Military Chaff or Climate Engineering?
A group of activists participating in the First and Second Global March Against Chemtrails And Geoengineering have targeted NBC7 San Diego as a location to protest. Organizers claim the local news station has been disingenuous about reporting the weather.
NBC Studios in downtown San Diego provides a street window view as a backdrop to their news show. A public park is under construction and the network’s peacock logo is painted on a temporary barrier in camera view.
While broadcasting, shoppers, tourists and workers can be seen on camera passing by behind the TV news readers. However, the gatekeepers will put up a shield (4:15) or drop a curtain (16:40) should anything happen outside they do not want to be seen on air.
Why would NBC7 want to censor ANY public protest happening outside its windows for the live news?
The simple truth is they decide what makes it on to the news. Many subjects are completely off limits and will not be covered by corporate news. Topics like weather control get a cover story.
According to NBC7’s meteorologist Jodi Kodesh and weather reader Dagmar Midcap; the military sprays “tiny particles” of “plastic, metal, mylar” chaff which form clouds that appear on radar. They also admit to being fooled by these radar returns.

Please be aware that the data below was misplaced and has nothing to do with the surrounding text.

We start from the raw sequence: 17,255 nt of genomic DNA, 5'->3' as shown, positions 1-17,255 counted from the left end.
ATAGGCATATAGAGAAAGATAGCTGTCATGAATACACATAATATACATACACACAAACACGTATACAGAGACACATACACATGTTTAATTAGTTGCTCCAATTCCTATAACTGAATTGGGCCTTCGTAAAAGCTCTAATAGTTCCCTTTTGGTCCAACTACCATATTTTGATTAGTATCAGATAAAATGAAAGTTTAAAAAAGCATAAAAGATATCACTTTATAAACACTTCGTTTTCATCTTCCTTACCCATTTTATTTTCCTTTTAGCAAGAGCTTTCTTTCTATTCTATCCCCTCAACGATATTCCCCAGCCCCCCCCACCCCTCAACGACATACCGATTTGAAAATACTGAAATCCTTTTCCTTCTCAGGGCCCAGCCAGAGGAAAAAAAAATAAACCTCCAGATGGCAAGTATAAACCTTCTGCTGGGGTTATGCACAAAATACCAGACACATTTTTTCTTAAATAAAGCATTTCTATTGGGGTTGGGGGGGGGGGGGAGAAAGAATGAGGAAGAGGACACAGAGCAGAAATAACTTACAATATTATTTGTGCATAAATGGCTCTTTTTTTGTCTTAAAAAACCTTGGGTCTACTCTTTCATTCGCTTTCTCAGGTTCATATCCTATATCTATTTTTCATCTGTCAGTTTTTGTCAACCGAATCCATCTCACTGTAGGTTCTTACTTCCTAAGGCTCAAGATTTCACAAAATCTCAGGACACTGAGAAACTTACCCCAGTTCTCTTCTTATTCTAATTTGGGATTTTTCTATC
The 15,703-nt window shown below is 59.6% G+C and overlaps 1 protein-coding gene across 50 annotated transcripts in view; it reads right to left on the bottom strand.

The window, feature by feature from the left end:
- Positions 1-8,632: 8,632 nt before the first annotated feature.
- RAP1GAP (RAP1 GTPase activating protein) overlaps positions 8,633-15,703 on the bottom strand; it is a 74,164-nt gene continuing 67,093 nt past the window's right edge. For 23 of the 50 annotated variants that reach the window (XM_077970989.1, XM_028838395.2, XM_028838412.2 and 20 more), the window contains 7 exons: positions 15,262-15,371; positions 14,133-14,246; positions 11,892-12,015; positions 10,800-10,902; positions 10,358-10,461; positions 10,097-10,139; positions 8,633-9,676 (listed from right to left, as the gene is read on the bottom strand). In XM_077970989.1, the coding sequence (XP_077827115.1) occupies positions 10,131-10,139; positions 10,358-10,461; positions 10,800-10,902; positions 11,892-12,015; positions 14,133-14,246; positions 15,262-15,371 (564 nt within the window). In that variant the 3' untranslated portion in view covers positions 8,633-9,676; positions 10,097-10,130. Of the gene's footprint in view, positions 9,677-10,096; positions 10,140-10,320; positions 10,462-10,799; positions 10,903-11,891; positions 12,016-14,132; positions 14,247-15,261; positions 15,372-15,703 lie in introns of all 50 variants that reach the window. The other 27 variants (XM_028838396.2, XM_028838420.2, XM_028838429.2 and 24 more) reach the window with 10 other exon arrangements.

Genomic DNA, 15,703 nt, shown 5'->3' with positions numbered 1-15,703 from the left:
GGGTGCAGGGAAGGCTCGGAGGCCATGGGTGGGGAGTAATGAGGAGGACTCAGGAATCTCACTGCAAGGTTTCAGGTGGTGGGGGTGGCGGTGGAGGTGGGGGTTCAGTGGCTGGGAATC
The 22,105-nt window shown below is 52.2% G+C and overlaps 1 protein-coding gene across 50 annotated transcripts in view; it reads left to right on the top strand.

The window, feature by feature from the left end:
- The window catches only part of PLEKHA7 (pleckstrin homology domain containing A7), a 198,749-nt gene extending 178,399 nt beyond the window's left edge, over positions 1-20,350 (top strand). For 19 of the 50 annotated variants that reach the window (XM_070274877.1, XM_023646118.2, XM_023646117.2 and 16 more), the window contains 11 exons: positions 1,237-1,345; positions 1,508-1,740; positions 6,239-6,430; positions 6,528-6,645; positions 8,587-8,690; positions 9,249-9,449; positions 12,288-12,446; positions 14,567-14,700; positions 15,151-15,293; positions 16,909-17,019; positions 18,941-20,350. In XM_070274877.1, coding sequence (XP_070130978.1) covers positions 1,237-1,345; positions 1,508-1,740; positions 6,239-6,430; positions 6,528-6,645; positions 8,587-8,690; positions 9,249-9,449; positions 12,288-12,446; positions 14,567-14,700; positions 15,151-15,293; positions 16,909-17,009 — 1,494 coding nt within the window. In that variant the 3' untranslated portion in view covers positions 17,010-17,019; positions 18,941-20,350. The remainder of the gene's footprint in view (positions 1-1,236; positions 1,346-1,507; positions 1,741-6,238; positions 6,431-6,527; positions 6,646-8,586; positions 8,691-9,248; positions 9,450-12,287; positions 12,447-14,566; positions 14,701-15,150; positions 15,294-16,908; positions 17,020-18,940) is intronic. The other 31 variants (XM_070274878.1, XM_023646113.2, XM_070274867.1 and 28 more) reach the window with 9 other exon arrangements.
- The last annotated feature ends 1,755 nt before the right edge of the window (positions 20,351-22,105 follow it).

Unfortunately, these two media personalities laugh off this “fact” without question.
How often are the official weather news reporters tricked by military sprays showing up on radar? Why is the military “dumping chaff” over densely populated cities like San Diego? Why will the media not acknowledge the frequency of heavy spray days? Can we be informed of a spraying schedule?
On days of observable aerosol spraying, various effects such as solar halos or sun dogs, rainbow clouds, ribbed clouds, wave patterns, virga drip clouds and white-out sky haze can also be seen. Most of these weather events should be rare but are now routinely seen in association with the military spray days.
The local television media repeats their textbook version of weather definitions without using technical meteorological nomenclature. For example, they rarely if ever use the term “cirrus” clouds. On heavy spray days the weather readers like to say, “high clouds” or “wispy clouds”. After all, “military chaff” is not technically a cirrus cloud.
Special thanks to organizers and members of: Blue Skies San Diego, San Diego Overpass Light Brigade, Occupy San Diego, March Against Monsanto, March Against Mainstream Media & the Global March Against Chemtrails & Geoengineering.
Article with photos here: